Taking a moment to think before you speak is an important skill to master, and in this activity, your students will consider whether their statements will be helpful, hurtful, not helpful, or kind. And FYI, while this activity shows characters from our middle school game, Hall of Heroes, it can certainly be used with upper-elementary students, too!
Superheroes in training need to be role models, so it’s important for them to understand their impact on others, including the impact of their words.
One of the trickiest nuances of learning to think before you speak is knowing whether a statement is helpful. Even adults have trouble recognizing that just because something is kind or neutral, doesn’t mean it’s the right thing to say.
Have you seen that commercial where a bank robbery is underway, and the patrons look at the security guard and say “Do something!”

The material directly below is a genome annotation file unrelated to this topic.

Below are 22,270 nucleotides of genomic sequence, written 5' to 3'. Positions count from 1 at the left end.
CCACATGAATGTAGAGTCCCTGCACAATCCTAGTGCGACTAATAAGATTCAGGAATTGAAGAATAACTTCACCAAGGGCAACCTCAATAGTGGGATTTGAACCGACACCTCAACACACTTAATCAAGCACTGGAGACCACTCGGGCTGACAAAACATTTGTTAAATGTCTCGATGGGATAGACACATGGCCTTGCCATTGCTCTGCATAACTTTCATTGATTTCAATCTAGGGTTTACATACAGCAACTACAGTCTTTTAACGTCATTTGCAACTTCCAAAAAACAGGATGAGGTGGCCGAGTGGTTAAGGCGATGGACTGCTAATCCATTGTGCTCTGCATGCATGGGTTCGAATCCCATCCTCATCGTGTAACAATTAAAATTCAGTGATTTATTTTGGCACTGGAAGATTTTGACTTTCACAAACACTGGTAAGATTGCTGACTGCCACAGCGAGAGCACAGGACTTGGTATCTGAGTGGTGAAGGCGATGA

“Oh, I’m not a security guard, I’m a security monitor. Looks like this bank is being robbed,” says the security guard.
It’s a funny commercial for some identity theft company, but it illustrates this concept well. Saying “looks like the bank is being robbed” wasn’t unkind, but it wasn’t a helpful thing to say in the moment.
In this activity, students will sort situations and responses into four categories: helpful, hurtful, not helpful, and kind.
Being kind means being considerate of others feelings, showing them you care. A hurtful statement is one that is mean or hurts someone’s feelings. A statement that is helpful provides assistance, serves to meet a need, or is useful in achieving a goal. Just because something is kind or not hurtful, doesn’t mean it’s helpful or the right thing to say. And just because something’s not helpful, doesn’t make it hurtful.
Students will cut out the cards on the dotted lines. Then, they’ll read the situation and statement on each card, sorting the cards into four piles based on whether they think that statement is helpful, hurtful, not helpful, or kind for that situation.